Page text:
To a mixture (210 ml) of pyridine and chlorosulfonic acid prepared in the same manner as described in Preparation 5 is added crosslinked cellulose (Cellulofine GCL-25, manufactured by Chisso Corp., Japan) (7.5 g), and the mixture is stirred at 65-70 C. for 4 hours. After the reaction, the reaction mixture is cooled and then neutralized with aqueous sodium hydroxide. The gel thus obtained is separated by filtration and washed well with 0.01M phosphate buffered saline solution to give a crosslinked cellulose sulfate (7.2 g).

PREPARATION 7

To a mixture (210 ml) of pyridine and chlorosulfonic acid prepared in the same manner as described in Preparation 5 is added 30 ml of crosslinked agarose (Sepharose CL-6B, manufactured by Pharmacia, Sweden) containing pyridine, and the mixture is stirred at 65-70 C. for 4 hours. After the reaction, the reaction mixture is cooled and then neutralized with aqueous sodium hydroxide. The gel thus obtained is separated by filtration and washed well with 0.01M phosphate buffered saline solution to give a crosslinked agarose sulfate (23 ml).

EXAMPLE 1

The Cellulofine GC-15 sulfate gel obtained in the same manner as in Preparation 1 is packed within a column (16 mmφ100 mm), and this is equilibrated with 0.2M sodium chloride-added 0.01M phosphate buffer (pH 8.0, specific conductivity: about 17.5 ms/cm). A supernatant (specific conductivity: about 17.5 ms/cm, pH 8.0; 800 ml) of a fermenter culture of B. pertussis phase I Tohama strain is passed through the column. After washing well the column with the same buffer solution as above to remove contaminants, the adsorbed material is eluted with 1.5M sodium chloride-added phosphate buffer solution (pH 7.6) to give a fraction containing F-HA (30 ml).

The analytical data of the supernatant of culture, the fraction passed through, and the fraction containing purified F-HA are shown in Table 1.

The recovery rate of F-HA was 90%, the degree of purification (specific activity of the fraction of the purified F-HA/specific activity of the supernatant of culture) was 31 times. Besides, the LPF-HA activity of the fraction of the purified F-HA was less than 10 ELISA unit/ml [measured by Hapto-ELISA method, cf. Sato Y. et al., Symposium on Toxins, proceeding of the 28th Symposium on Toxins, 141-144 (1981)].

              TABLE 1______________________________________        Samples          Supernatant          of culture Fraction Fraction          (starting  passed   of purifiedAnalytical items          material)  through  F-HA______________________________________Content of HA  1,800      2        43,200(F-HA-ELISA unit/ml)Content of protein          0.46       0.44     0.36(mg/ml) (1)Specific activity (2)          3.9  103                     4.5      1.2  105Pyrogen test in rab-          4.2        4.2      0.6bit (Total in tworabbits, C.) (3)______________________________________ [Notes]: (1) It is shown as a protein content when calculated as protein nitrogen measured by Kjeldahl method  6.25. (2) It is shown in FHA-ELISA unit/mg protein. (3) It was done in accordance with the method described in Minimum Requirement of Biological Products, Ministry of Health and Welfare, Japan #287, 1981, wherein the test sample was diluted until protein content of 6.25 μg/ml.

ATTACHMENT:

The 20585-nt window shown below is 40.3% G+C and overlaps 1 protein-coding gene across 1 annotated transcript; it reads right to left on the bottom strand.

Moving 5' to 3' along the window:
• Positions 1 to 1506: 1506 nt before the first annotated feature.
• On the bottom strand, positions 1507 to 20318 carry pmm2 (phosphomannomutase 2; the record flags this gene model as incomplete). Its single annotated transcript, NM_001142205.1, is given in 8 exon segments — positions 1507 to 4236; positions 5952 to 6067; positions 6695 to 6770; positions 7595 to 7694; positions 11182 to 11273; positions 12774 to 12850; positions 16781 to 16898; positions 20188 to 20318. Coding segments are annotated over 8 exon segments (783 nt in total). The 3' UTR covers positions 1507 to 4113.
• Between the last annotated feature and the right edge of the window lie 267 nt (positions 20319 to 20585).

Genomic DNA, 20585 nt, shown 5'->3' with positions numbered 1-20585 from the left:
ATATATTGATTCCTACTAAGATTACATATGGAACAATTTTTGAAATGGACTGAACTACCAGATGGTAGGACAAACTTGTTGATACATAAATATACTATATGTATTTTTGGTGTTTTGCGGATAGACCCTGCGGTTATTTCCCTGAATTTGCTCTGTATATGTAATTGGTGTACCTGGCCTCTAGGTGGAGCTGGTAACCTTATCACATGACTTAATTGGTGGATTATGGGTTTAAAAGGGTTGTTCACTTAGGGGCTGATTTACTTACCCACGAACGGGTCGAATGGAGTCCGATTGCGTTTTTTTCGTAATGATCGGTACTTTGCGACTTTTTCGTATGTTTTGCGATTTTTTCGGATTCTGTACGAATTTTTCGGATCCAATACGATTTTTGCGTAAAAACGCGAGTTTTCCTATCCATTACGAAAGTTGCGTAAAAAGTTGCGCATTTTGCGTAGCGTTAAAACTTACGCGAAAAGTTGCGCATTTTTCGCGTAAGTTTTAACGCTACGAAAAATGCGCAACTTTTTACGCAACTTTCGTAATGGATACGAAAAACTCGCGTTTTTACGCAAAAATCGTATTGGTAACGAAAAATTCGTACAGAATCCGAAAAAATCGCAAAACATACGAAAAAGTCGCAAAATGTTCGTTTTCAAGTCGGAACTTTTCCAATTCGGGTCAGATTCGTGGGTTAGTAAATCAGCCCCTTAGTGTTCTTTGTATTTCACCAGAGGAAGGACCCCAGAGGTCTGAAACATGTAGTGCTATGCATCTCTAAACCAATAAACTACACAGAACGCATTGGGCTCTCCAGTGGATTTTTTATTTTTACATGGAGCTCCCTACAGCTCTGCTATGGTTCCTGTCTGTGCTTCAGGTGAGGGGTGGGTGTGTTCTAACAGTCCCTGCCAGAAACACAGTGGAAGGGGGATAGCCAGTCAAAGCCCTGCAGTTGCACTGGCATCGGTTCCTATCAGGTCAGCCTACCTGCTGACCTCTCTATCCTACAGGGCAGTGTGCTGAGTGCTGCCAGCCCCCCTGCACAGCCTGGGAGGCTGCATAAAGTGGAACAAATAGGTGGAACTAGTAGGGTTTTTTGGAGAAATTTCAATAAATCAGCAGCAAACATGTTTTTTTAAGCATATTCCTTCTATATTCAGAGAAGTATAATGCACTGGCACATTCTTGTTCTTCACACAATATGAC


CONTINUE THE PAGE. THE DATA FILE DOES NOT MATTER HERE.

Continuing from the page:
EXAMPLE 2

The Abicel sulfate gel obtained in the same manner as in Preparation 2 is packed within a column (12 mmφ10 mm), and this is equilibrated with 0.14M sodium chloride-added 0.01M phosphate buffer (pH 8.0). A supernatant (specific conductivity: about 10 ms/cm, pH 8.0; 400 ml) of a fermenter culture of B. pertussis phase I Tohama strain is passed through the column. After washing well the column with the same buffer solution as above to remove contaminants, the adsorbed material is eluted with 1.5M sodium chloride-added phosphate buffer solution (pH 7.6) to give a fraction containing F-HA (30 ml).

The analytical data of the supernatant of culture, the fraction passed through, and the fraction containing purified F-HA are shown in Table 2.

The recovery rate of F-HA was 91%, the degree of purification was 11 times.

              TABLE 2______________________________________        Samples          Supernatant          of culture Fraction Fraction          (starting  passed   of purifiedAnalytical items          material)  through  F-HA______________________________________Content of HA  2,600      5.0      31,500(F-HA-ELISA unit/ml)Content of protein          0.32        0.29    0.35(mg/ml) (1)Specific activity (2)          8.1  103                     1.7  101                              0.9  105Pyrogen test in rab-          3.8        3.8      0.6bit (Total in tworabbits, C.) (3)______________________________________ [Notes]: The notes in (1), (2) and (3) are the same as those in Table 1.
EXAMPLE 3

The Cellulofine GH-25 sulfate gel obtained in the same manner as in Preparation 3 is packed within a column (16 mmφ100 mm), and this is equilibrated with 0.2M sodium chloride-added 0.01M phosphate buffer (pH 8.0). A supernatant (specific conductivity: about 17.5 ms/cm, pH 8.0; 800 ml) of a fermenter culture of B. pertussis phase I Tohama strain is passed through the column. After washing well the column with the same buffer solution as above to remove contaminants, the adsorbed material is eluted with 1.5M sodium chloride-added phosphate buffer solution (pH 7.6) to give a fraction containing F-HA (30 ml).